What Even Is A Dietitian?!

Updated: May 23

Senior year of high school, I decided to do the Whole30 diet with my mom, which is basically a paleo diet. I have always struggled with acne, digestive issues, headaches-all the things. The internet convinced me that the foods I was eating caused everything. The Whole30 diet is intended to be an elimination diet to see what foods trigger your issues, although some people make it a lifestyle. A “lifestyle” which eliminates gluten, processed sugar, dairy, and some legumes and nuts. Obviously, several important food groups are missing. Before going to college, I was one of the many people fooled by the internet and convinced that this was the ultimate “healthy” way to eat. I completed the diet and even introduced new foods as suggested, and I had no significant reactions to certain foods. Therefore, there was nothing for me to pinpoint as a trigger food. Freshman year of college, I am a first year nutrition student, priding myself on the fact that I knew how to eat and take care of myself- simply because of one fad diet and lots of Google searches. News flash: I knew absolutely nothing. I kept trying to eat paleo in fear of gaining the freshman 15 and losing my “healthy lifestyle”. This only resulted in me eating an entire pint of Ben and Jerry’s every night in one sitting. I was depriving myself of the food I wanted so much that I would down this ice cream so quick you’d think I didn’t eat in days. Fast forward through 4 years of undergrad education and half of my dietetic internship completed, and there is still SO much to learn. I’ve learned that it truly is about balance. Maybe there isn’t one true food that makes my stomach upset or gives me headaches, however eating a pint of ice cream everyday may cause some discomfort. Now, I eat what I crave while making a conscious effort to include nutrient dense foods in my meals. I know this isn’t the magical answer everyone wants to hear, and for some this may not be a luxury due to certain diseases or conditions, but for the general public it honestly is all about choosing your foods in moderation. When people ask what I am going to school for, their brain is trained to instantly make the following comments: “I could use you in the future, I need to lose weight”, or “oh boy you’d probably be upset with the meal I just had”, or “I need a meal plan!”. Don’t get me wrong, weight loss and meal planning is definitely something a Registered Dietitian Nutritionist can help you with.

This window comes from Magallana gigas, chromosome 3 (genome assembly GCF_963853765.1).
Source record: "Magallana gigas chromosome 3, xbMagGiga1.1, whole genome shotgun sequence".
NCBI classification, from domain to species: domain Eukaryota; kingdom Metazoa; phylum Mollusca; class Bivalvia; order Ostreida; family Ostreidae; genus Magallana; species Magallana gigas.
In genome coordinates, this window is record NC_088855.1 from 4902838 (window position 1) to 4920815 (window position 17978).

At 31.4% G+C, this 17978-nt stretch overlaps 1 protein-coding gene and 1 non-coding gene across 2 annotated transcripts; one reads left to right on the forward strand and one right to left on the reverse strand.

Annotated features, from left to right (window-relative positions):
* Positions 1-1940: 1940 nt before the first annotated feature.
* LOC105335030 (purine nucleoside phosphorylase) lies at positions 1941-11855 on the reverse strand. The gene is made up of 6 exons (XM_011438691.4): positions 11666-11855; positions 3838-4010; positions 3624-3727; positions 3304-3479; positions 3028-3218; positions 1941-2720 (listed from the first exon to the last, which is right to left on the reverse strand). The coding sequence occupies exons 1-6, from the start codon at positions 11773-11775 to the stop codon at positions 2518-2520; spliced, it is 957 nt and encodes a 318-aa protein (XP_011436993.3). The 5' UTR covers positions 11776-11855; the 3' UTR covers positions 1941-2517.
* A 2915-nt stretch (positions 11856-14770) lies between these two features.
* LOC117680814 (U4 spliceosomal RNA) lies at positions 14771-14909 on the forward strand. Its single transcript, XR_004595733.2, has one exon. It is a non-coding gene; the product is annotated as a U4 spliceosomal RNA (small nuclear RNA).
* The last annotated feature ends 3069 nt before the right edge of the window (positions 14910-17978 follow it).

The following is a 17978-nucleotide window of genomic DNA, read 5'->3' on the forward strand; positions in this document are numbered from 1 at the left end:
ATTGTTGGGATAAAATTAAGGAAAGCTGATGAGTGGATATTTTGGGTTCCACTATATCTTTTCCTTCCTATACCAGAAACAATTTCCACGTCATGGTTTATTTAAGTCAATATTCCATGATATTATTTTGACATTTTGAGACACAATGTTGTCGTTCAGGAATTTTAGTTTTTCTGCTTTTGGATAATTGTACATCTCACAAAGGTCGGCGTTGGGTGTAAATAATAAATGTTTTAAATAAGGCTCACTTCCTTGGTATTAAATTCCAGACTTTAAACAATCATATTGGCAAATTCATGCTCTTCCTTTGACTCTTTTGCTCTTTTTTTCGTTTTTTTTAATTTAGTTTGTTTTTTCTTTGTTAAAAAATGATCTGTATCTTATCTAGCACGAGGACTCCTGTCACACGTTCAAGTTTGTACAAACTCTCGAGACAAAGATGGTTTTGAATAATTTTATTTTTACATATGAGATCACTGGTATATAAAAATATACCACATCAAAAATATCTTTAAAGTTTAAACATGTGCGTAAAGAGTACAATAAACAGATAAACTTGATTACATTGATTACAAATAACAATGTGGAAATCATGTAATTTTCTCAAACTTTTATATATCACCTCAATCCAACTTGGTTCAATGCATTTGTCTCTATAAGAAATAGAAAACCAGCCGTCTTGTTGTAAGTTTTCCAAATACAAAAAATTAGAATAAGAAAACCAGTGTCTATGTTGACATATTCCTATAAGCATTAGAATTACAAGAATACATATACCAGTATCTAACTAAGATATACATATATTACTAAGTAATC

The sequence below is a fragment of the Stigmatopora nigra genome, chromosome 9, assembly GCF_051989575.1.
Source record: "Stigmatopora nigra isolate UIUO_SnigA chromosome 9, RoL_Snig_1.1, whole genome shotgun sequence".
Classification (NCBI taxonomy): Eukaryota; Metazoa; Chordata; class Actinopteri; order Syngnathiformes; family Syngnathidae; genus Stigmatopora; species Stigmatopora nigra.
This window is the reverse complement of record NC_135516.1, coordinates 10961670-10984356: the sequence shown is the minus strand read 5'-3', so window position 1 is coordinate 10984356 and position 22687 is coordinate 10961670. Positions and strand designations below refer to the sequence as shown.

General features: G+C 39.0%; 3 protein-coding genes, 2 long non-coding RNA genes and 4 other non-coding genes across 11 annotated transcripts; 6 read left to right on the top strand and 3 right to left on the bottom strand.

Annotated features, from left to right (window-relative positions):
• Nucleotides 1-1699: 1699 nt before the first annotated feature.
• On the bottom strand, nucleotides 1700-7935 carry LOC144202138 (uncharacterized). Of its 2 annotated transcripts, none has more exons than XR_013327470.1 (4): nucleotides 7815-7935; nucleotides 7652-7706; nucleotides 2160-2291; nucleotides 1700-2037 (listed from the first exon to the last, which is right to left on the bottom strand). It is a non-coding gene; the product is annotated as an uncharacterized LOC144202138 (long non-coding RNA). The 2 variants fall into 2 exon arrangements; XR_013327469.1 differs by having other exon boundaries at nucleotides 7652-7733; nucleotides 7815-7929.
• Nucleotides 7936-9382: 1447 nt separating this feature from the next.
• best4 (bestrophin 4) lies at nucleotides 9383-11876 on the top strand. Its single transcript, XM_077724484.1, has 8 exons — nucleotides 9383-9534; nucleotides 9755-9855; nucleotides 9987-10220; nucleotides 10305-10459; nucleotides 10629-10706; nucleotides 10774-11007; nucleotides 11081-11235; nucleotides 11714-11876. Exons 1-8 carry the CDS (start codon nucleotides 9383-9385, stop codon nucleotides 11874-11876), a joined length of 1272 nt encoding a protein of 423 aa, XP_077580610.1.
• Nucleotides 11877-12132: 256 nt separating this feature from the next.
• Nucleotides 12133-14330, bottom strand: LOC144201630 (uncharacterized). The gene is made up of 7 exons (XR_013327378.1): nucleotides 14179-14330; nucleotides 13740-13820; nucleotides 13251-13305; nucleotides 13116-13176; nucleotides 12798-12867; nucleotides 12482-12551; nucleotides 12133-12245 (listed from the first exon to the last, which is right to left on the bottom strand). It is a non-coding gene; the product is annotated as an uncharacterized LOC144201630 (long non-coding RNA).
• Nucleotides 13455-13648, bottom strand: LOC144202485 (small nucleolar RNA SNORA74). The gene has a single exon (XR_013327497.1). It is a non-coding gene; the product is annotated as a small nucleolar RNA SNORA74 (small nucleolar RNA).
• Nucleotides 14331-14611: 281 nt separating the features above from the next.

And for goodness sake’s, please rely on someone with the credentials “RDN” to help you out and NOT a “nutritionist”. Dietitians are trained to understand the science behind food, how to keep people alive after experiencing a traumatic accident, we can help manage diseases through diet, make sure athletes are maintaining proper vitamin and mineral intake, helping patients who had a stroke regain mobility, increasing infertility in women who struggle to get pregnant, and so much more. The moral of the story is one lifestyle or diet or exercise routine does not fit all. Registered Dietitians are trained to look at the big picture and use all factors to help clients or patients achieve a goal, ultimately benefiting their health. In just a matter of months I will hopefully be licensed to practice and provide medical nutrition therapy to my own patients. But until then, I am always, always learning! This field is constantly doing research and making adjustments to dietary guidelines. There is constant change and that might just be the most exciting part of it all.

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